I was an unemployed IT engineer at the time. Lucky for me, I found a job (at about half my prior wages) shortly after she lost hers, but we are struggling to get by at one-third the combined wages we had three years ago.

Myself, I’ve got an inoperable spinal cord tumor (in that it’s too entangled to remove, but surgery has lessened its debilitating effects) and resultant damage that has qualified me for SSD, but I’ve chosen to remain in the work force for my own sanity.  Fortunately, my job skills don’t need much physical labor and I have the employer flexibility I need to work around my issues.

Sadly, most of the people I’ve known on SSD use the safety net as a hammock, and I’ve known way to many who really do deserve it, but often give up in frustration.

Another:

Of course there are people who game the system.  But without percentages, it means nothing.

Every time disability benefits have been restricted, judges have restored them after face-to-face meetings with those affected.  I know someone with a degenerative neurological condition who is severely disabled (can't walk or write, has vision problems, etc).  Twice in the past 30 years (in moments of austerity) her disability services were slated to be cut pending review.  She was forced to go to distressing and (for her) exhausting lengths - endless calls with social workers, finding a pro bono lawyer, paying for transporation to court - to retain her benefits, even though a single glance revealed how severely disabled she was.  While I'm sure the arduous process rooted out shirkers, what the truly disabled were put through was shameful.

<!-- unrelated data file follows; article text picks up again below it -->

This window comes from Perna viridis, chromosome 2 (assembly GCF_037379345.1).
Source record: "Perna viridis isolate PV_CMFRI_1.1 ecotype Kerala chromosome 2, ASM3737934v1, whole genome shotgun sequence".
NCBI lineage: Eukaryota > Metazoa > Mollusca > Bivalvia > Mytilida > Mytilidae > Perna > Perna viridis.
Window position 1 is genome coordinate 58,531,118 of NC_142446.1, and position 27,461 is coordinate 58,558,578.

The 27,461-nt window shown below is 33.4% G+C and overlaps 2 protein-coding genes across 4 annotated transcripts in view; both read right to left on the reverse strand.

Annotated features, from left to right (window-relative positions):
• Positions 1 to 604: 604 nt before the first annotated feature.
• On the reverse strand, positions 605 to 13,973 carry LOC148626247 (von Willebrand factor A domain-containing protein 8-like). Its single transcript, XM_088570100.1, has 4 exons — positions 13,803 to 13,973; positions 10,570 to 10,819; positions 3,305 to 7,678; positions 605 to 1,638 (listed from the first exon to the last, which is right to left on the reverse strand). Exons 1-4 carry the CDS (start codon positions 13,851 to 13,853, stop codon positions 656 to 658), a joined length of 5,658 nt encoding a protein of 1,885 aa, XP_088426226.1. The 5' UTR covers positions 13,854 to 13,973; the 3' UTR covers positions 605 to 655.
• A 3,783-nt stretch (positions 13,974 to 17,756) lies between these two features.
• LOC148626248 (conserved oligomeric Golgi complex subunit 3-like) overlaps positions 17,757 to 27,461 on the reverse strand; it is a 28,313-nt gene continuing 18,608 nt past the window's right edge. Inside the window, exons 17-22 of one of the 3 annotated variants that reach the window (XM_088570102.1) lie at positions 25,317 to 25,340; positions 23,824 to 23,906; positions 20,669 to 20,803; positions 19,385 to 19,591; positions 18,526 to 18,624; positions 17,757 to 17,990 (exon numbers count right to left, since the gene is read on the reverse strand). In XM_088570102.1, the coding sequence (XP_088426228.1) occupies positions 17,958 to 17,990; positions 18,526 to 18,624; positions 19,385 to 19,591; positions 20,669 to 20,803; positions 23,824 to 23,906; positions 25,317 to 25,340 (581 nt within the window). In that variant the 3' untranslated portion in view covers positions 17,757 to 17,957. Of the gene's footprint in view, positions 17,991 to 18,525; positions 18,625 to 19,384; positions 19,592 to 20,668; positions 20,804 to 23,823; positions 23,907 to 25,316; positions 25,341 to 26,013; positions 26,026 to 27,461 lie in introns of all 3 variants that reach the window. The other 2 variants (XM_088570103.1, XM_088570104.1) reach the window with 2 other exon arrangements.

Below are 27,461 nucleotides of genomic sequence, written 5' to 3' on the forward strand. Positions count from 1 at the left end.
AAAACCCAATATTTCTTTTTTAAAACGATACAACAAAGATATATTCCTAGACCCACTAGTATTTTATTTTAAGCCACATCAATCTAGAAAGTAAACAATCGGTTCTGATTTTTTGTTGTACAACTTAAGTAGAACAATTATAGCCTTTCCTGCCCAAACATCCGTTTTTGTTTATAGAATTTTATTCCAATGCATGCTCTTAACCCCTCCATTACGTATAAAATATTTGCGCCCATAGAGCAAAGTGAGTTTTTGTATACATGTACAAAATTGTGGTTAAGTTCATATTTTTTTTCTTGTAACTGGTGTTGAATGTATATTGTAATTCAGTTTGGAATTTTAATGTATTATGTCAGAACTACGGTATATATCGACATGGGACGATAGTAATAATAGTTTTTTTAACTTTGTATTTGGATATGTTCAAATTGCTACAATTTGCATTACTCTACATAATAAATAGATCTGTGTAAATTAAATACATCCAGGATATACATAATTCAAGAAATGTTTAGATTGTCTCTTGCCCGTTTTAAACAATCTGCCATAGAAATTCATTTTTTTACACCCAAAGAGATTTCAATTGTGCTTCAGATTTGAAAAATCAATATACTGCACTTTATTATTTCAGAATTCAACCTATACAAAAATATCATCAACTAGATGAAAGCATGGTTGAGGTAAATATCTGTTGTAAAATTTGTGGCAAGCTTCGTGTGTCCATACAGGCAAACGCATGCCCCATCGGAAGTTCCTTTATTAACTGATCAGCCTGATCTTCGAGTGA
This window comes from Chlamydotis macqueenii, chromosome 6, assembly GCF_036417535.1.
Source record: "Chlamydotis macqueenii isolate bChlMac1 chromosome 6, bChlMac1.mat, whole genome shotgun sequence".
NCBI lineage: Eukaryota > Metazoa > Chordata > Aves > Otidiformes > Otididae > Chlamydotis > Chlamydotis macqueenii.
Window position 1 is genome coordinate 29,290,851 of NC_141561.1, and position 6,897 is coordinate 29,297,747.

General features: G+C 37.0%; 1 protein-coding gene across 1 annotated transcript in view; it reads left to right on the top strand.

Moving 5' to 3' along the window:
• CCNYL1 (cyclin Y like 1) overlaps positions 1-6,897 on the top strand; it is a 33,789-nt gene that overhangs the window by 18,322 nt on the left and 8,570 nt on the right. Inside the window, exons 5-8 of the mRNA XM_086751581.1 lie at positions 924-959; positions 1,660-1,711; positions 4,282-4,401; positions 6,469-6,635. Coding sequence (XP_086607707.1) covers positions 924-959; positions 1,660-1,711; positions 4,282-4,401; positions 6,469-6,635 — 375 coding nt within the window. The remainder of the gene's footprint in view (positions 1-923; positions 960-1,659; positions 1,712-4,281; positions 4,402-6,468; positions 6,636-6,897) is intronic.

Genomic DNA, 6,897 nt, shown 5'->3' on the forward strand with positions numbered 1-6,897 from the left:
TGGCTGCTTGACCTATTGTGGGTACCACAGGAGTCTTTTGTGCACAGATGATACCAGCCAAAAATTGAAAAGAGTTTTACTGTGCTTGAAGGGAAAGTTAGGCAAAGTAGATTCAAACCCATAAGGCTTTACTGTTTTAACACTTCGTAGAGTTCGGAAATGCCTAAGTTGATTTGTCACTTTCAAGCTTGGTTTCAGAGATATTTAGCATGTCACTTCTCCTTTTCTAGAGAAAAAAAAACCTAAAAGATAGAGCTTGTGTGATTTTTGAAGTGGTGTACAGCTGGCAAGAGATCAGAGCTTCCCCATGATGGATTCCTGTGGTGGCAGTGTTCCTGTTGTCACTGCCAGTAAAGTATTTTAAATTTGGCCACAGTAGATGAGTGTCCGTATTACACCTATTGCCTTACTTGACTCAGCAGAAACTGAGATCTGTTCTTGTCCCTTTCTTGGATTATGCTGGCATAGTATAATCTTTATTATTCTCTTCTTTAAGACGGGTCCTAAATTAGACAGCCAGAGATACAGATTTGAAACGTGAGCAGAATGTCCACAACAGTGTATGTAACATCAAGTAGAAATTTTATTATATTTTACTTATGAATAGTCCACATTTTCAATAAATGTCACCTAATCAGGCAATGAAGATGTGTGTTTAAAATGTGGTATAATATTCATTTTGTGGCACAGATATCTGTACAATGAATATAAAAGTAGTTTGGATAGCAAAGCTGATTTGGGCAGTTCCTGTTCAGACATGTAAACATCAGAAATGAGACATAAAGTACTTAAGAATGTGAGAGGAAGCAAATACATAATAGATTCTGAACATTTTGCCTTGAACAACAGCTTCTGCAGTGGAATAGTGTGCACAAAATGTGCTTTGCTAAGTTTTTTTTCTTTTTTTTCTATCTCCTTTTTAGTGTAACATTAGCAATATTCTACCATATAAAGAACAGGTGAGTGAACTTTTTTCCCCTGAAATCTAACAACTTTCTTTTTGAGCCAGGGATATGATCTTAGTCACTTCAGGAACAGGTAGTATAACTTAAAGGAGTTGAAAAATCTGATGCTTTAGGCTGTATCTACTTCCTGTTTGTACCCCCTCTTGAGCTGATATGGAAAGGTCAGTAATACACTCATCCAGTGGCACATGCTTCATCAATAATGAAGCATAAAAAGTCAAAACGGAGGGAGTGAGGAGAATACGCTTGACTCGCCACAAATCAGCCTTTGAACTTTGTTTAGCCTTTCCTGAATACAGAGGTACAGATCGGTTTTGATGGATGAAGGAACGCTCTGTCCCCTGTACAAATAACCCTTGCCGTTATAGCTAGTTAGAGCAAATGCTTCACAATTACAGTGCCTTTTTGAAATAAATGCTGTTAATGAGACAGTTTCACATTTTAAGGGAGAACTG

In an era when those who brought down our financial system get multi-million dollar salaries and bonuses, when the wealthy pay the lowest taxes in 50 years, when there are huge tax breaks for corporations with billions in profits, it blows my mind to see teachers, the poor, and those with disabilities attacked.

Explicit fraud should never be tolerated, and the Obama administration efforts to root out Medicare fraud are necessary and admirable.  However, when there are gray areas (instances where abuse seems obvious but can be difficult to prove), percentages matter.  When the percentage in the gray area is relatively small, the moral and financial costs of rooting out abuse far exceed any benefits to society.

Another: